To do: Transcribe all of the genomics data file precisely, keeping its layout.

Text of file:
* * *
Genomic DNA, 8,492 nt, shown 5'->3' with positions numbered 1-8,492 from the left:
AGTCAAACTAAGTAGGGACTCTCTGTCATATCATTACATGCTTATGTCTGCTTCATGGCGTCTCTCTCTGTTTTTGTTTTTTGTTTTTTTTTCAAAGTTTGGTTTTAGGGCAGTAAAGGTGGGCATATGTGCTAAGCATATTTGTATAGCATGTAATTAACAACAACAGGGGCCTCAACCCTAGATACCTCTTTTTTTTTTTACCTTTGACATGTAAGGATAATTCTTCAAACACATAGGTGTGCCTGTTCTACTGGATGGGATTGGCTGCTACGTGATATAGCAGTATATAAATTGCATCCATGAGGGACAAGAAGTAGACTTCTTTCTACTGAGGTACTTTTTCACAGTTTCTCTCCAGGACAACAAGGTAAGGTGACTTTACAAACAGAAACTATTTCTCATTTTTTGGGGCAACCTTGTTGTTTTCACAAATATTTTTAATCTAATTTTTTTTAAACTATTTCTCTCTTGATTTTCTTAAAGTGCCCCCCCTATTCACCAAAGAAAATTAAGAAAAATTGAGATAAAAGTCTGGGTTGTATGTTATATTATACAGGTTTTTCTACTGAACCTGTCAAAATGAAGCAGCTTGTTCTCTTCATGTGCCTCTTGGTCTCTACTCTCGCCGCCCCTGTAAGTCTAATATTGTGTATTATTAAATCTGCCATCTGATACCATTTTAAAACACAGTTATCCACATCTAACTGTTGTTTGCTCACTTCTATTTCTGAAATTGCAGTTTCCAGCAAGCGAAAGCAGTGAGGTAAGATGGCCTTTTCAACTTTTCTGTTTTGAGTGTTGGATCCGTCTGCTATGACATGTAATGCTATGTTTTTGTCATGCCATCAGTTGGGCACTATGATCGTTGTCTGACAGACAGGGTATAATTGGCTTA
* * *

Genomic DNA, 8,492 nt, shown 5'->3' with positions numbered 1-8,492 from the left:
AGTCAAACTAAGTAGGGACTCTCTGTCATATCATTACATGCTTATGTCTGCTTCATGGCGTCTCTCTCTGTTTTTGTTTTTTGTTTTTTTTTCAAAGTTTGGTTTTAGGGCAGTAAAGGTGGGCATATGTGCTAAGCATATTTGTATAGCATGTAATTAACAACAACAGGGGCCTCAACCCTAGATACCTCTTTTTTTTTTTACCTTTGACATGTAAGGATAATTCTTCAAACACATAGGTGTGCCTGTTCTACTGGATGGGATTGGCTGCTACGTGATATAGCAGTATATAAATTGCATCCATGAGGGACAAGAAGTAGACTTCTTTCTACTGAGGTACTTTTTCACAGTTTCTCTCCAGGACAACAAGGTAAGGTGACTTTACAAACAGAAACTATTTCTCATTTTTTGGGGCAACCTTGTTGTTTTCACAAATATTTTTAATCTAATTTTTTTTAAACTATTTCTCTCTTGATTTTCTTAAAGTGCCCCCCCTATTCACCAAAGAAAATTAAGAAAAATTGAGATAAAAGTCTGGGTTGTATGTTATATTATACAGGTTTTTCTACTGAACCTGTCAAAATGAAGCAGCTTGTTCTCTTCATGTGCCTCTTGGTCTCTACTCTCGCCGCCCCTGTAAGTCTAATATTGTGTATTATTAAATCTGCCATCTGATACCATTTTAAAACACAGTTATCCACATCTAACTGTTGTTTGCTCACTTCTATTTCTGAAATTGCAGTTTCCAGCAAGCGAAAGCAGTGAGGTAAGATGGCCTTTTCAACTTTTCTGTTTTGAGTGTTGGATCCGTCTGCTATGACATGTAATGCTATGTTTTTGTCATGCCATCAGTTGGGCACTATGATCGTTGTCTGACAGACAGGGTATAATTGGCTTA